5 Written questions
5 Matching questions
- Francis I
- a church officials getting married and having children
- b (1304-1374) Father of the Renaissance. He believed the first two centuries of the Roman Empire to represent the peak in the development of human civilization.
- c the doctrine of the High Anglican Church that after the consecration of the Eucharist the substance of the body and blood of Christ coexists with the substance of the consecrated bread and wine
- d Florentine architect who was the first great architect of the Italian Renaissance (1377-1446)
- e King of France; a Renaissance monarch; patron of the arts; imposed new controls on the Catholic church; ally of the Ottoman sultan against the Holy Roman emperor.
5 Multiple choice questions
- Leader of Swiss Reformation. Agreed to disagree with Luther about communion. He thought it was only a symbol, and that it wasn't Christ's body or blood untill it touched your mouth, only symbolic.
- Czechoslovakian religious reformer who anticipated the Reformation, questioned transubstantiation, burned at stake
- The first Tudor king that worked to establish a strong monarchical government and ended the private wars of nobles in England.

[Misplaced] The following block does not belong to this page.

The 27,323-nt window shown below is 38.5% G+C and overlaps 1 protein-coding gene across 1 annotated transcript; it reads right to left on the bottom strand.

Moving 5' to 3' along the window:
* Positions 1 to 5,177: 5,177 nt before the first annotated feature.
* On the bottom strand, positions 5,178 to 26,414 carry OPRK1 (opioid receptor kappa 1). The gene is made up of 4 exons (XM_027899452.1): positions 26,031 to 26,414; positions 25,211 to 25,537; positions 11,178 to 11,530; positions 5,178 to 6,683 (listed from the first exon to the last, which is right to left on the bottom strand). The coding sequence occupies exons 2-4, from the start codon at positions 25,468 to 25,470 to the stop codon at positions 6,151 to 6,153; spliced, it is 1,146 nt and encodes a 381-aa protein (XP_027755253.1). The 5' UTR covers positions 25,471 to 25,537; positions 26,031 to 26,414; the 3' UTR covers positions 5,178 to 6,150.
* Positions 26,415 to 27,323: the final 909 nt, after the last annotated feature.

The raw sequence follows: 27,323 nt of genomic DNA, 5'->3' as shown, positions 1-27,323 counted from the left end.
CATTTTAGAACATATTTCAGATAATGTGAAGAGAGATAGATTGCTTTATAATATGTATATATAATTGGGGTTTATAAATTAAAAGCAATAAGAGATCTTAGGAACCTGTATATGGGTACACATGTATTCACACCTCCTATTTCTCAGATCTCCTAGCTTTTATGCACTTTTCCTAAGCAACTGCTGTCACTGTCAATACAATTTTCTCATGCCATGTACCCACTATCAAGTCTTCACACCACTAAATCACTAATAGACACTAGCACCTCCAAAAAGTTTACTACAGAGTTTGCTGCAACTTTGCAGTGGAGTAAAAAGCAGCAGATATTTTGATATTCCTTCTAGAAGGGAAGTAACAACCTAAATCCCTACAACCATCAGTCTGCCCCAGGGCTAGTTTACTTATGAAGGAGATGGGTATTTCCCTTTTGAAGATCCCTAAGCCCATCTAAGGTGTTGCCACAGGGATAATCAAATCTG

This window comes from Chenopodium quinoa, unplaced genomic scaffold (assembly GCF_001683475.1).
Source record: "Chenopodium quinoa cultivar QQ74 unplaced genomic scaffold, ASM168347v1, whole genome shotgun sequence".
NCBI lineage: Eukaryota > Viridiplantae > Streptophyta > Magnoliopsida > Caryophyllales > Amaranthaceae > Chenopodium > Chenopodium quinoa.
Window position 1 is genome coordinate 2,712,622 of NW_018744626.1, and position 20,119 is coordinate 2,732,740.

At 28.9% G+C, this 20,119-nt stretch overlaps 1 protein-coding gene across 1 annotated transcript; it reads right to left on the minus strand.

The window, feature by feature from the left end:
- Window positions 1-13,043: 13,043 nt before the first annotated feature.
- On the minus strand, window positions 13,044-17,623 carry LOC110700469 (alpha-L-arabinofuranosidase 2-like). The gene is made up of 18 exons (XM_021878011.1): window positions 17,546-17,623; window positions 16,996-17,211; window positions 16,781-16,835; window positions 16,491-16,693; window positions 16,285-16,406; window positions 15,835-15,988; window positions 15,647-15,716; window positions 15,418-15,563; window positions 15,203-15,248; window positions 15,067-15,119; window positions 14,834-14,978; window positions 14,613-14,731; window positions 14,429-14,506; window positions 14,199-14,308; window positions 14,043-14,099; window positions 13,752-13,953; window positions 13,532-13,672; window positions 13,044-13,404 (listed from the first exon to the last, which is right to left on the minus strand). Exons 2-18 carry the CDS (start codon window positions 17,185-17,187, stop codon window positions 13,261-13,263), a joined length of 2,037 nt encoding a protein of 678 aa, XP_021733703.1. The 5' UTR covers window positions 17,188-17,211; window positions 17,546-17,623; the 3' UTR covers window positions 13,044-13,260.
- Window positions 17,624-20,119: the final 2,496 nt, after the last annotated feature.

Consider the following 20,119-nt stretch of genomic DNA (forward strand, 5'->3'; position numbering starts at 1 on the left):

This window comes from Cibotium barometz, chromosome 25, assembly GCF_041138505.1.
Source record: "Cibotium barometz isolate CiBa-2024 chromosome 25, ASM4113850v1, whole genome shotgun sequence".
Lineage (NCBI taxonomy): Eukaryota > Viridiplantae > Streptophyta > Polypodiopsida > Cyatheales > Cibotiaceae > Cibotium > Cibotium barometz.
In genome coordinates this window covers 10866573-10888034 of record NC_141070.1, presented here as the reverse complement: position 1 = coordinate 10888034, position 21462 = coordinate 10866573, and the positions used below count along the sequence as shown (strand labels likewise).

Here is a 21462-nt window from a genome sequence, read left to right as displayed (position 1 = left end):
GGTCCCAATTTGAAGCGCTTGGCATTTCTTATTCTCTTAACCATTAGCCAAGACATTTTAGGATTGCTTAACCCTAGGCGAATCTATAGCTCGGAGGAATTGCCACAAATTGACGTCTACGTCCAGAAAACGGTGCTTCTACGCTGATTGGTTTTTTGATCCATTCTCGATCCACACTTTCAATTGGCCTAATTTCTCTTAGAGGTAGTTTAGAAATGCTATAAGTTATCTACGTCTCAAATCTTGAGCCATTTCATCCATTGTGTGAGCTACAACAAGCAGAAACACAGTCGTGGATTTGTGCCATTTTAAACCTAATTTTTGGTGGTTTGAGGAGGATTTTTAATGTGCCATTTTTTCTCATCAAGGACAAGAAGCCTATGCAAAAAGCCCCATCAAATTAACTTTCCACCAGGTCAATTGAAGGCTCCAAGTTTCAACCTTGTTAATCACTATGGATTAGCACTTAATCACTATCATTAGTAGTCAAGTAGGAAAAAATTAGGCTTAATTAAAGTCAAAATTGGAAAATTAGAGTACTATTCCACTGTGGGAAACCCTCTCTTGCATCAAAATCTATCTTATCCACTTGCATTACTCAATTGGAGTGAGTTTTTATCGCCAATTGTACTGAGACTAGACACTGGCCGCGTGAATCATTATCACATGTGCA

- king of France from 1547 to 1559, lost war to the Hapsburgs
- (1386-1466) A sculptor whose focus was ont eh beauty of the human body.
5 True/False questions
Boccaccio → (1401-1428) A painter who used the inspiration of the ancients to put a new emphasis on nature
Charles V → French king, invited by Sforza to invade Florence, fought over Italy with Ferdinand of Aragon in the first of many French Italian wars. In 1494, he controlled Florence, the Papal States, and Naples.
Massaccio → (1313-1375) Wrote the Decameron which tells about ambitious merchants, portrays a sensual, and worldly society.
Ninety-five theses → Document written by Martin Luther and posted on a church door in Germany that listed 95 things that Luther saw wrong with the church
Giotto → Greatest Renaissance painter in Venice, used vivid color and movement, which was the opposite of the subtle colors and static figures in Florentine paintings.